Joan Sola; David Lopez-Val

2011-07-07T23:59:59.000Z

387

GeV EMISSION FROM COLLISIONAL MAGNETIZED GAMMA-RAY BURSTS  

Science Conference Proceedings (OSTI)

Magnetic fields may play a dominant role in gamma-ray bursts, and recent observations by Fermi indicate that GeV radiation, when detected, arrives delayed by seconds from the onset of the MeV component. Motivated by this, we discuss a magnetically dominated jet model where both magnetic dissipation and nuclear collisions are important. We show that, for parameters typical of the observed bursts, such a model involving a realistic jet structure can reproduce the general features of the MeV and a separate GeV radiation component, including the time delay between the two. The model also predicts a multi-GeV neutrino component.

Meszaros, P. [Department of Astronomy and Astrophysics, Department of Physics and Center for Particle Astrophysics, 525 Davey Lab., Pennsylvania State University, University Park, PA 16802 (United States); Rees, M. J. [Institute of Astronomy, University of Cambridge, Cambridge CB3 0HA (United Kingdom)

2011-06-01T23:59:59.000Z

388

Instructions for calibrating gamma detectors using the Canberra-Nuclear Data Genie Gamma Spectroscopy System  

SciTech Connect

A straight forward protocol provides a way to guide the calibration of a gamma detector for a particular geometry and material. Several programs have used the Low Level Gamma Counting Facility of the Health and Ecological Assessment Division of the Lawrence Livermore National Laboratory to count a variety of large environmental samples contained in several unique geometries. The equipment and calibration requirements needed to analyze these types of samples are explained. This document describes the calibration protocol that has been developed and describes how it is used to calibrate the detectors.

Brunk, J.L.

1995-09-01T23:59:59.000Z

389

GAMQUEST, a Computer Program to Identify Gamma Rays  

NLE Websites -- All DOE Office Websites (Extended Search)

GAMQUEST GAMQUEST A Computer Program to Identify Gamma Rays Edgardo Browne, Nuclear Science Division, Lawrence Berkeley National Laboratory, Berkeley, California 94720 EBROWNE@LBL.Gov Table of Contents Introduction. Program Access and Output Files. How to Run GAMQUEST. From Individual Accounts. From Guest Account. Gamma-Ray Data. GAMQUEST, a Tool for Applied Research. Searching Strategies. Examples. Neutron Activation Analysis. Gamma-Ray Spectrum Between 100 and 800 keV. Gamma-Ray Spectrum Between 800 and 1600 keV. A List of X Rays and Gamma Rays from the Decay of 192Ir (74 hr). Run GAMQUEST from Guest Account Acknowledgments. References. 1. Introduction. The characteristic energies and intensities of gamma rays emitted by radioactive isotopes are commonly used as fingerprints for isotope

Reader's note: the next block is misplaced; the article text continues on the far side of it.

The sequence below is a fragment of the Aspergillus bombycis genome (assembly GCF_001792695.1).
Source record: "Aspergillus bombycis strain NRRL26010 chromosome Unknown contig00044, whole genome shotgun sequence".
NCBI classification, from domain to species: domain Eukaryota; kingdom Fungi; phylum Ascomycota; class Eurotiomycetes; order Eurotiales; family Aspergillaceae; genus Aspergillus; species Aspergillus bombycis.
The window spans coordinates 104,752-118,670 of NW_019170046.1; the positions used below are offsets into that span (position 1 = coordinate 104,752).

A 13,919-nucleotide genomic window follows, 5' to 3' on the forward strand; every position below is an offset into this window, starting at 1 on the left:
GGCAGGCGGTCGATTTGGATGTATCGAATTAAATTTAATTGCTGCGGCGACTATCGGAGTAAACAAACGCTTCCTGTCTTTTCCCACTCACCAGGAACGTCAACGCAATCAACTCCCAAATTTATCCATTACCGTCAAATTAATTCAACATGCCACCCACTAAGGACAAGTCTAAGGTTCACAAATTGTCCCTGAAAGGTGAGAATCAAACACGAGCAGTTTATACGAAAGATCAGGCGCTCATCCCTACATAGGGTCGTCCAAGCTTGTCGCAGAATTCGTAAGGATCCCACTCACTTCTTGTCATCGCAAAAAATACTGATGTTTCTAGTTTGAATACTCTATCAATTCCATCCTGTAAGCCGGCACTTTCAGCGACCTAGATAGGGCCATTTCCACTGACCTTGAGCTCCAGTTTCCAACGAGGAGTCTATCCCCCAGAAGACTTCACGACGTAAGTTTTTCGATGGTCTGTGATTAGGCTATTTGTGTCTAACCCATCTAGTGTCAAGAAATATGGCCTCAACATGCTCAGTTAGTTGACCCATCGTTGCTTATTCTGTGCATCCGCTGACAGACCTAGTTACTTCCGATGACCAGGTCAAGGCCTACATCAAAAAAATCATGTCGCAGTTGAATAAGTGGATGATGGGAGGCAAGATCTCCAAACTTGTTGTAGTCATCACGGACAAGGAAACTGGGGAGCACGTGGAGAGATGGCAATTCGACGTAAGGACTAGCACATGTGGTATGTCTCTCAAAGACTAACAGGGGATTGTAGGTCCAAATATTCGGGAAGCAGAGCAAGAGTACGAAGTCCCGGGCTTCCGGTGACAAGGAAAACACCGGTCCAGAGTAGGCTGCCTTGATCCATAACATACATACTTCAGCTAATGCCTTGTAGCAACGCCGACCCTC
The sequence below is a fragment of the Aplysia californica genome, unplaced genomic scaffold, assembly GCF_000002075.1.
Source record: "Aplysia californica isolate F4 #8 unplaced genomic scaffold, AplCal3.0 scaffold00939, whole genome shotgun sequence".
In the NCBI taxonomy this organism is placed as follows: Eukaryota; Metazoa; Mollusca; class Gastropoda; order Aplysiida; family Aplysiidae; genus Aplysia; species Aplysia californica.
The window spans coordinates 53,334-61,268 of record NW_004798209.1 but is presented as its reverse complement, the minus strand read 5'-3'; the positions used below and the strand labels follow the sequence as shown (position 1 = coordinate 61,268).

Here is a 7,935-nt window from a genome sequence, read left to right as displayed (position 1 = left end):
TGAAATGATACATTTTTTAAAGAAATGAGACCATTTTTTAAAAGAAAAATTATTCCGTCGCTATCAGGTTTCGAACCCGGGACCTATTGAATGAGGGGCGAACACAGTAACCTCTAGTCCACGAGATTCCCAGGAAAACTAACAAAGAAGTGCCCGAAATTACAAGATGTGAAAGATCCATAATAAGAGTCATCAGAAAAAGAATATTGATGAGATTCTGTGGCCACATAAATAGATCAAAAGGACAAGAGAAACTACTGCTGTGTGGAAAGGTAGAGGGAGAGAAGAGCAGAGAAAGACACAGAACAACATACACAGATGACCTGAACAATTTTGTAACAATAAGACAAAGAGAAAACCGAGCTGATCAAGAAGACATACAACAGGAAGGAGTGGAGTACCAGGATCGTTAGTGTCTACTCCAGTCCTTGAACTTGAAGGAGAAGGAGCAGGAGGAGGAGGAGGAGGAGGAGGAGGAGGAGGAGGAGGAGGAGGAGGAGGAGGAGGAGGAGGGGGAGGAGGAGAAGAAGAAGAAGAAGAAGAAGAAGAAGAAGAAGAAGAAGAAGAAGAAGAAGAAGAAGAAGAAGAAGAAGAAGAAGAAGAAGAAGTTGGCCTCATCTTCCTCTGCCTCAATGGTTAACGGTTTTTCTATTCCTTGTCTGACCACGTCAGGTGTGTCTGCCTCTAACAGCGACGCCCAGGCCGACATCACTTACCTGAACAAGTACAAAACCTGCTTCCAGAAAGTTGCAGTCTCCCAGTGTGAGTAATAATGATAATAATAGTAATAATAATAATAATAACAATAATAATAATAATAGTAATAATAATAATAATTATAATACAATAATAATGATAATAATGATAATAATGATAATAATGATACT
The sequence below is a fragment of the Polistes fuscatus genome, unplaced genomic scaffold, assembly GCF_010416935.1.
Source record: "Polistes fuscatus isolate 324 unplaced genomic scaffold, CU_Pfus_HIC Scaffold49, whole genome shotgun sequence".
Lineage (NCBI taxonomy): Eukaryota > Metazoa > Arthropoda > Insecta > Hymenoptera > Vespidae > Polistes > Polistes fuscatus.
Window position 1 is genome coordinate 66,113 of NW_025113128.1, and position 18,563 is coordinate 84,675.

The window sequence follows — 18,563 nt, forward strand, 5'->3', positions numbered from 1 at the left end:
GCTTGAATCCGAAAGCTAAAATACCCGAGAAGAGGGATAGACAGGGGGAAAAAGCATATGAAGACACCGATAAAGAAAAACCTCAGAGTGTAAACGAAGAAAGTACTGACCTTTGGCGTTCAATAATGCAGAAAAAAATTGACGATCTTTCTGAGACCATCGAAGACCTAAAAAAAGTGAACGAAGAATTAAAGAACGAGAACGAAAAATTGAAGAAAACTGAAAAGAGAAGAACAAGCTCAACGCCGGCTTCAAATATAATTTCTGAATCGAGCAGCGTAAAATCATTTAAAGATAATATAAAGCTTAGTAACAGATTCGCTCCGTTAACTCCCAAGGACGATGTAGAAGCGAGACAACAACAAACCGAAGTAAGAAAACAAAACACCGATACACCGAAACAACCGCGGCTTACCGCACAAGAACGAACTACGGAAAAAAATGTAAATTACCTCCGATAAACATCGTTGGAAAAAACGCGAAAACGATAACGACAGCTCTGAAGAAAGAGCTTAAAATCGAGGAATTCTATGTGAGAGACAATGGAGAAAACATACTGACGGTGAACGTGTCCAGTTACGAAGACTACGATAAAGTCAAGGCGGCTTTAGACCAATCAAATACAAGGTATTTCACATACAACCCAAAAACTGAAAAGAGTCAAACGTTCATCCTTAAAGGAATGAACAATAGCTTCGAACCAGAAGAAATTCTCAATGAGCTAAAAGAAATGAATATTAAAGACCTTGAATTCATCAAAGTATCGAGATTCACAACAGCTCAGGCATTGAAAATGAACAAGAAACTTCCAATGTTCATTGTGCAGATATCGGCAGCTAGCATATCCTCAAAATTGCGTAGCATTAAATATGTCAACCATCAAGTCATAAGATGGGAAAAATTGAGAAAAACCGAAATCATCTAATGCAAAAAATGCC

390

Gamma-ray burst interaction with dense interstellar medium  

E-Print Network (OSTI)

Interaction of cosmological gamma ray burst radiation with the dense interstellar medium of host galaxy is considered. Gas dynamical motion of interstellar medium driven by gamma ray burst is investigated in 2D approximation for different initial density distributions of host galaxy matter and different total energy of gamma ray burst. The maximum velocity of motion of interstellar medium is $1.8\\cdot10^4$ km/s. Light curves of gamma ray burst afterglow are calculated for set of non homogeneous density, distribution gamma ray burst total energy, and different viewing angles. Spectra of gamma ray burst afterglow are modeled taking into account conversion of hard photons (soft X-ray, hard UV) to soft UV and optics photons.

Maxim Barkov; Gennady Bisnovatyi-Kogan

2004-10-07T23:59:59.000Z

391

X-Ray Observations of Gamma-Ray Burst Afterglows  

E-Print Network (OSTI)

The discovery by the BeppoSAX satellite of X-ray afterglow emission from the gamma-ray burst which occurred on 28 February 1997 produced a revolution in our knowledge of the gamma-ray burst phenomenon. Along with the discovery of X-ray afterglows, the optical afterglows of gamma-ray bursts were discovered and the distance issue was settled, at least for long $\\gamma$-ray bursts. The 30 year mystery of the gamma-ray burst phenomenon is now on the way to solution. Here I rewiew the observational status of the X-ray afterglow emission, its mean properties (detection rate, continuum spectra, line features, and light curves), and the X-ray constraints on theoretical models of gamma-ray bursters and their progenitors. I also discuss the early onset afterglow emission, the remaining questions, and the role of future X-ray afterglow observations.

Filippo Frontera

2004-06-25T23:59:59.000Z

392

Gamma Log At Coso Geothermal Area (1977) | Open Energy Information  

Open Energy Info (EERE)

Gamma Log At Coso Geothermal Area (1977) Gamma Log At Coso Geothermal Area (1977) Jump to: navigation, search GEOTHERMAL ENERGYGeothermal Home Exploration Activity: Gamma Log At Coso Geothermal Area (1977) Exploration Activity Details Location Coso Geothermal Area Exploration Technique Gamma Log Activity Date 1977 Usefulness not indicated DOE-funding Unknown Notes extensive geophysical logging surveys were conducted: natural gamma and neutron porosity logs indicate gross rock type References Galbraith, R. M. (1 May 1978) Geological and geophysical analysis of Coso Geothermal Exploration Hole No. 1 (CGEH-1), Coso Hot Springs KGRA, California Goranson, C.; Schroeder, R. (1 June 1978) Static downhole characteristics of well CGEH-1 at Coso Hot Springs, China Lake, California Retrieved from "http://en.openei.org/w/index.php?title=Gamma_Log_At_Coso_Geothermal_Area_(1977)&oldid=510780"